The early Twitter business model shift has sparked the conversation of who owns what on social. In the old (free) model, you are the product because advertisers make the rules.
In the new (subscription) model, you can become a creator and monetize your content. The inception of a New Media depends on the evolution of this new model, so let’s explore the Business Model Vision behind that.
The Vision for a New Media landscape is taking shape now in front of our eyes. On one hand, we are seeing the death of old models and legacy networks.
The Advertising model of social networks is under threat and the most talented members of the New Media landscape are experimenting with new ways to monetize their efforts across an array of community networks.
But the ‘New Media model‘ is not solidified, and its development is only in its infancy. The next wave revolves around a combination of new community networks and better incentive structures, which is linked to payment’s innovation and blockchain-based solutions.
Future models with Decentralized IDs will further shift the innovation curve towards creators, to the point where in the future you have to wonder how we will consume news/media?
New Media – Community Networks
Many niche communities have formed in recent years on a slew of Community Networks. These can include, but are not limited to: Slack, Facebook Groups, Telegram, Discord, and others. Here the goal is to create like-minded, interest-based groups that can interact with one another and share ideas, knowledge, skills, etc.
The development of these communities can take more advanced, membership based community networks like Mighty, Tribe, and others. Here, the goal is to build a loyal membership based on a subject and introduce more expertise and/or structure into the community in order to monetize it.
From a ‘New Media‘ standpoint, there are so many different types of media and models being experimented with, many of which rely on some form of Community Network for both engagement and monetization.
One of the more common routes for New Media members who compete against political news networks (ie. citizen journalists) is to build multiple channels on multiple networks and attempt to solicit donations.
For New Media members who compete more against niche content networks in relation to less polarizing content such as food, fashion, or fitness, it is more common to see a membership base built on a membership-based Community Network listed above.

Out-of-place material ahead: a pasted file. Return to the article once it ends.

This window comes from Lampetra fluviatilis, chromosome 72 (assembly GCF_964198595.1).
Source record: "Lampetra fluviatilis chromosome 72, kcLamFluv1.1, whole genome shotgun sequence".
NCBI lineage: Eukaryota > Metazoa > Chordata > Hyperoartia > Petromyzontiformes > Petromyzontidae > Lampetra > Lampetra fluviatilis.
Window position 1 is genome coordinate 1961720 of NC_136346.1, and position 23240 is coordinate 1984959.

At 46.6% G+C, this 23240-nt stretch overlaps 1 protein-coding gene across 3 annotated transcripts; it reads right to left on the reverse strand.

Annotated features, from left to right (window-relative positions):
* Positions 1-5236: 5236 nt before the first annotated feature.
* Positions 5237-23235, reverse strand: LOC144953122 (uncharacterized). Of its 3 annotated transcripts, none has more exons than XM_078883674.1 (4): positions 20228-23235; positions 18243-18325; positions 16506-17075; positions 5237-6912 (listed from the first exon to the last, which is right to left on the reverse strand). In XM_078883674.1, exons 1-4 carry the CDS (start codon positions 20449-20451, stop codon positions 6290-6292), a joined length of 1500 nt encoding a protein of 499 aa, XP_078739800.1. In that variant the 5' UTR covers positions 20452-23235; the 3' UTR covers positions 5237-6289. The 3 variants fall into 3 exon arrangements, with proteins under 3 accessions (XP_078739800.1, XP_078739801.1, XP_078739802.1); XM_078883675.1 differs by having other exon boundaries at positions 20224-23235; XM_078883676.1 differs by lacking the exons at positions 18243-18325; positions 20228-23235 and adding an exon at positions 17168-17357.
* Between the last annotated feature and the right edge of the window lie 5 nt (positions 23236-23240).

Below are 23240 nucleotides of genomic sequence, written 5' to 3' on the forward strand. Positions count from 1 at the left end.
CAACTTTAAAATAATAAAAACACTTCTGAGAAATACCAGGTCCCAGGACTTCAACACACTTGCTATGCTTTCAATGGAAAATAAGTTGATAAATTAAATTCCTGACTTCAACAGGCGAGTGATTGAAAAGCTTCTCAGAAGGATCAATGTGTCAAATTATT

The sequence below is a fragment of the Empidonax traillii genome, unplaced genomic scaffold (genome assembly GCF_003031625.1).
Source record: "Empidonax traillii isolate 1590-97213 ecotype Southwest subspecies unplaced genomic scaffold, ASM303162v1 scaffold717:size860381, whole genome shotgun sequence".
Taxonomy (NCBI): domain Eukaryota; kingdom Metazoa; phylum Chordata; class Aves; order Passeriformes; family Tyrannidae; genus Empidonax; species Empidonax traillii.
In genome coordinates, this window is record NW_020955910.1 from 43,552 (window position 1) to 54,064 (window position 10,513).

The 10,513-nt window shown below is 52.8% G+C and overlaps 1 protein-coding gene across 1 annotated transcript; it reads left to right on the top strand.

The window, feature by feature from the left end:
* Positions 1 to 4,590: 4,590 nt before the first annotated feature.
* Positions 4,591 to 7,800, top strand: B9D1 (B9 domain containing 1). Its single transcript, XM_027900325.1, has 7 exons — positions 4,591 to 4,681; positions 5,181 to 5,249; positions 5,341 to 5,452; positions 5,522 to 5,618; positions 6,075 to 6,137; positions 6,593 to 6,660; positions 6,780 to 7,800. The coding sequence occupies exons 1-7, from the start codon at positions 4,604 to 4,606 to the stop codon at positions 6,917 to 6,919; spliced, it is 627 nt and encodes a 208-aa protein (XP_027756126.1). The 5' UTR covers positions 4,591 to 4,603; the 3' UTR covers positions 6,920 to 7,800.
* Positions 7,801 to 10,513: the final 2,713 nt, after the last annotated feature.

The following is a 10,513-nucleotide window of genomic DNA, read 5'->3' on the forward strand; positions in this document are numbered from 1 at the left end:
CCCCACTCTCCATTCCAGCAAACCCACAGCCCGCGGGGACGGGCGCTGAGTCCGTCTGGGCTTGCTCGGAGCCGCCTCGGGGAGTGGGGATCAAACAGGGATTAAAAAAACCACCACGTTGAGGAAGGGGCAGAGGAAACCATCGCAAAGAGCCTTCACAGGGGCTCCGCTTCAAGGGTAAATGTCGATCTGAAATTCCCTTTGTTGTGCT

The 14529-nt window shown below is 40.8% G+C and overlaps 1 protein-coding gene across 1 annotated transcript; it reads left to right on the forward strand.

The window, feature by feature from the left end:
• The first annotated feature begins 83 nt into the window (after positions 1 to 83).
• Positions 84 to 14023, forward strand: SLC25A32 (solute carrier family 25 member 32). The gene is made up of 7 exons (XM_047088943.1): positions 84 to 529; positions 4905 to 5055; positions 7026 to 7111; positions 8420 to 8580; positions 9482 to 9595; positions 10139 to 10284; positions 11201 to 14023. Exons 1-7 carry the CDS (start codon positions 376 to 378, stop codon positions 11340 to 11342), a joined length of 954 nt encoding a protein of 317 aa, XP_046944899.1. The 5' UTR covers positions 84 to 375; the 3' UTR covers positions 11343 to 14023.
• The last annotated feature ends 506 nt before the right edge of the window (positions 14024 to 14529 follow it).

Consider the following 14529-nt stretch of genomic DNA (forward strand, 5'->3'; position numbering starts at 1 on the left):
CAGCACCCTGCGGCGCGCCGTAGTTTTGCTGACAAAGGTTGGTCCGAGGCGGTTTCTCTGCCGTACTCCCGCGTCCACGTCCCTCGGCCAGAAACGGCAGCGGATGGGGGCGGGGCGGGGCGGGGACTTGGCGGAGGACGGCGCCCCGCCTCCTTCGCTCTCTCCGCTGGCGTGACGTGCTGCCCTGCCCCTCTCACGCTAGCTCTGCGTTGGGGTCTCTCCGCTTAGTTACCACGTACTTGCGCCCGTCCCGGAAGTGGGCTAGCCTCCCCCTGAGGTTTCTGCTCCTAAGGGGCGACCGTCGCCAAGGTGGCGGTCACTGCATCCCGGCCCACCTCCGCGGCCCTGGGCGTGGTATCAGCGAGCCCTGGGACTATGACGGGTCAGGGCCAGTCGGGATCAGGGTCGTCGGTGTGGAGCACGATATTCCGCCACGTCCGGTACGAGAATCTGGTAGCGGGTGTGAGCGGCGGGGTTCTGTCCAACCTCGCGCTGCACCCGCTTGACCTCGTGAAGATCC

One is more comparable to a newspaper with a donation model (in the absence of advertiser revenue) and the other is more comparable to a magazine with a membership model. Yet both can be extremely difficult to capture enough revenue to sustain individuals let alone teams.
New Media – Social Apps + Web3
A slew of Social Apps are emerging that pledge themselves towards a ‘creator model’ with Twitter itself potentially entering into that conversation with the initiation of the Twitter Blue Subscription strategy.
There is also BeReal that is pledging to introduce payment options to the network before any Ads in a move to incentivize and grow its creator network.
Even Substack has the makings of a pseudo social network with the way they use their network graph to suggest “Recommendations” for readers in order to help their members acquire customers.
This whole array listed above is leading the transition from the Web 2.0 to the Web 3.0 or Web3. But calling these types of sites ‘Web3’ conjures up visions of cryptocurrency platforms who are building tokenized versions of social networks.
The vast majority of these types of platforms have put large R&D budgets into developing ‘economic incentive models’ for creators in communities on the blockchain. And yet few – if any – have developed real clout or traction in the market.
Which leads us to the inevitable future collision between the Twitters, BeReals, and Substacks and certain Web3 platforms. Where this happens and how it happens – given the touchy subject of tokens and cryptocurrency – is open to debate.
Yet for New Media to thrive going forward they need direct incentive models that inevitably involve some form of payment, or more likely micropayment. This future model would sit between what we currently in Ads and what we see in Subscriptions, as consumers don’t want one or the other for eternity, they want to play in the middle ground. This requires some form of Payments innovation as shown below.